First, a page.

Monday, July 28, 2014

Tweet us not into temptation






  David Carr at The New York Times has
  raised the subject of social media's
  influence in the dissemination of in-
  formation, and I naturally passed his
  column along to a member of the demo-
  graphic class likeliest to receive da-
  ta in that form, which is to say ine-
  luctably, of that kind. Carr's piece
  put one in mind of remarks David Rem-
  nick attributes to Harold Ross, the 
  most circumspect editor of the pre-
  vious century, on dispatching Flanner
  to Paris in the '40s. Paraphrasing, he
  said to her, I don't want to read what
  you think. I want what to be told what
  the French think.

  Mr Carr sounds almost as aware as Ross
  was, that the wholesale violation of
  this standard of reporting, which tweet-
  ing represents, is not an influence so
  much in the dissemination of news as an
  influence upon its content, at the most
  wanton risk, at best, of its misconstruc-
  tion. I wrote to my young friend, I am 
  Jeffersonian in my appreciation of every-
  one's right to the possession and use of
  information, but Madisonian in sifting it.
  I take to heart Sontag's warning, of the
  risk of diminishing the horrible, but I'm
  greatly more troubled by the certainty of
  suppressing the relevant. Tweeting around 
  editing is not in the interest of cogni-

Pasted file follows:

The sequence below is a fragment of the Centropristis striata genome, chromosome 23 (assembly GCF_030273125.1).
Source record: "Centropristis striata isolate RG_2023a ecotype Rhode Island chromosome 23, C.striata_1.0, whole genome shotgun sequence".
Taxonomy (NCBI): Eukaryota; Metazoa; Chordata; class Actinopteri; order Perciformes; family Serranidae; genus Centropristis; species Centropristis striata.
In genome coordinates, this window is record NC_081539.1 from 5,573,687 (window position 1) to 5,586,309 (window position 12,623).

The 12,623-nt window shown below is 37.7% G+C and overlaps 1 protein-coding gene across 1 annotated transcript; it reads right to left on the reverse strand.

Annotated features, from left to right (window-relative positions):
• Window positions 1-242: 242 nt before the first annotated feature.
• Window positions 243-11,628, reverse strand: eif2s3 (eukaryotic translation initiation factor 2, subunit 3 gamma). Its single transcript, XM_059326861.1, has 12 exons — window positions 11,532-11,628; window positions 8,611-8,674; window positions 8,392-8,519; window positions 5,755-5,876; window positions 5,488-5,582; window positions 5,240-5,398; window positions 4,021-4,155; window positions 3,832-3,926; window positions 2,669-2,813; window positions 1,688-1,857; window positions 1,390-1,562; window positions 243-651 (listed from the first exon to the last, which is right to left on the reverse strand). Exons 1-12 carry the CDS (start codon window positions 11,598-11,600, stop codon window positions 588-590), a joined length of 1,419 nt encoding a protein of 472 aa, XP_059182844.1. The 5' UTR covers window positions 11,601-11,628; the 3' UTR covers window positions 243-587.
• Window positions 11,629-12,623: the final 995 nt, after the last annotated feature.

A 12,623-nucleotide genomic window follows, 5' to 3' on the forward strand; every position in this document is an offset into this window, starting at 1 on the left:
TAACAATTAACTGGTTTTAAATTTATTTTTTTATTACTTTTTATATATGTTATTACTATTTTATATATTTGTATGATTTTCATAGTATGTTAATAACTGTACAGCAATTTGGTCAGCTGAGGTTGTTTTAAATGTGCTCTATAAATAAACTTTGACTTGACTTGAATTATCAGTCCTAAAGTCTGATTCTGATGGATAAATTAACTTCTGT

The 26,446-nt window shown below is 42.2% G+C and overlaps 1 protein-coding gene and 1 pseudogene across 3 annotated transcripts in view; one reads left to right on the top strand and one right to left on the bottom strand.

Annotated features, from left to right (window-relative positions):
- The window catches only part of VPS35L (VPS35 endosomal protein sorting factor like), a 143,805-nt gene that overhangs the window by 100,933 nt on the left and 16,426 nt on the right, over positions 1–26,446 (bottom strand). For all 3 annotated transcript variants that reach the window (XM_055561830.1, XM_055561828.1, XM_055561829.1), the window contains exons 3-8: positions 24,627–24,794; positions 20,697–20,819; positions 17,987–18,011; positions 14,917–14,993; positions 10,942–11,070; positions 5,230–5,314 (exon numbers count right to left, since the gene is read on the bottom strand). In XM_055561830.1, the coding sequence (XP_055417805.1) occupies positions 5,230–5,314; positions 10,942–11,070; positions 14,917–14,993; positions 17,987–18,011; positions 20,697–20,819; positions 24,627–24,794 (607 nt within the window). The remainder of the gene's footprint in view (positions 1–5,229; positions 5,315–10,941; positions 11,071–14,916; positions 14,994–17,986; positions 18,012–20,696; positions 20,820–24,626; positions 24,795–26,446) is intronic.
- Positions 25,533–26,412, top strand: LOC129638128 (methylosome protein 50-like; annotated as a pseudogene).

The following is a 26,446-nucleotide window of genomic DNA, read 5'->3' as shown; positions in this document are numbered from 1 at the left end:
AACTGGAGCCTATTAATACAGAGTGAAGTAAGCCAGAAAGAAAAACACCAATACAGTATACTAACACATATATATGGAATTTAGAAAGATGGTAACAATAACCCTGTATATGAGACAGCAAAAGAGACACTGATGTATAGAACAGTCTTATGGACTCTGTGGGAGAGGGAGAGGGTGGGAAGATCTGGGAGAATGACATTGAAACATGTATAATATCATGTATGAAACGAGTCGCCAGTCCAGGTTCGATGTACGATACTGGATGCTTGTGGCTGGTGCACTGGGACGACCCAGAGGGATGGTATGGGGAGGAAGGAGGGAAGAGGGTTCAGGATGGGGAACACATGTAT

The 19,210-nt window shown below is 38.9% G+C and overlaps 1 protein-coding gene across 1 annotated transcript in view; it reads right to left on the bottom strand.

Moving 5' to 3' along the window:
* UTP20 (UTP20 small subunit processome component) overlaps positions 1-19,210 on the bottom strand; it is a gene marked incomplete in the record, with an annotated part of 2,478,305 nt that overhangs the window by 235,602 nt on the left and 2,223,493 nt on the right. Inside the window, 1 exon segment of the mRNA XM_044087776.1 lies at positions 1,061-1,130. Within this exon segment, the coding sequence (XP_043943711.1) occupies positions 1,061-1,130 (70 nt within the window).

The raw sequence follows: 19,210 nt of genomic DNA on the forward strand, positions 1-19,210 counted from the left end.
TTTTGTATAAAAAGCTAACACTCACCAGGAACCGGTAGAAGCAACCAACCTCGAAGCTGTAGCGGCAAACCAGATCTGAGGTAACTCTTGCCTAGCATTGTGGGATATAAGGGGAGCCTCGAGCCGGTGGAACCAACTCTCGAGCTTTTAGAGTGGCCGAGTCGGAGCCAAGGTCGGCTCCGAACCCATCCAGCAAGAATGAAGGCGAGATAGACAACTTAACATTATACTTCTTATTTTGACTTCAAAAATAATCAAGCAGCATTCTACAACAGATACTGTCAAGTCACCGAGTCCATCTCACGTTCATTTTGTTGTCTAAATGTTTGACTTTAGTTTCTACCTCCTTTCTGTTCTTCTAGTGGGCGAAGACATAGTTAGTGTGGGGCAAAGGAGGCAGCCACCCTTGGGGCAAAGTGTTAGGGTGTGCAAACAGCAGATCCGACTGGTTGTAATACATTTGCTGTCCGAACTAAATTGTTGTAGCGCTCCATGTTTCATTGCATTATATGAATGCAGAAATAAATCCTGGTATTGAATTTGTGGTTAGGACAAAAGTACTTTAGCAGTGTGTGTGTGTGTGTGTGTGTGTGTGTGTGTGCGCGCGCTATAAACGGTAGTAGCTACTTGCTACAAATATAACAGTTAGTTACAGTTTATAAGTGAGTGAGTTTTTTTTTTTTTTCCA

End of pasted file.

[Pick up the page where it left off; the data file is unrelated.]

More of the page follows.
tion; it is not even interested in it.

  Tweeting embodies that grotesque defor-
  mity wrought in the Clinton Presidency,
  by victims' statements in the leveling of
  criminal justice. When humanity agreed to
  exchange the volatility of vengeance for
  predictable standards as the foundation of
  justice, it ceded the claims of private
  agony to the legislature to anticipate, 
  the jury to apportion, and the judge to
  administer. It is why we grade papers, why
  we have Mozart to relieve dulness, why we
  breed horses to run. There is little about
  democracy that learning can't ameliorate.
  But the taste for it is vulnerable, and
  always the victim of impulsive toys.

  We discuss occasionally the horrors of un-
  representative, undisciplined government
  from the top. But demagoguery depends on a
  demos to endure it. I have argued before,
  that taste is a human right. But it is a
  human achievement, not an animal reflex.
  I want to know what the French think; and
  I know I need them to do it.





























Sunday, July 27, 2014

The same thing troubled Hockney, as we saw











He lay back comfortably in the flickering light. An odd place. Odd people in Los Angeles. Wonderfully kind. Needing kindness too. The ragtag-and-bobtail, whatever did that really mean, of the human race packed together in an area of two hundred square miles facing the grey Pacific, why did I always think it would be blue? With their backs to a desert.


                                


































Dirk Bogarde
West of Sunset
Allen Lane, 1984
Penguin, 1984©








When marketing meant just, marketing, perhaps




  Of all the delightful discoveries
  in internet reading that I've made
  since offering this blog - some of
  which I mean to admire this week,
  marking yet another year of it - 
  Ivan Terestchenko's referral of 
  Mailhos has meant as much to me as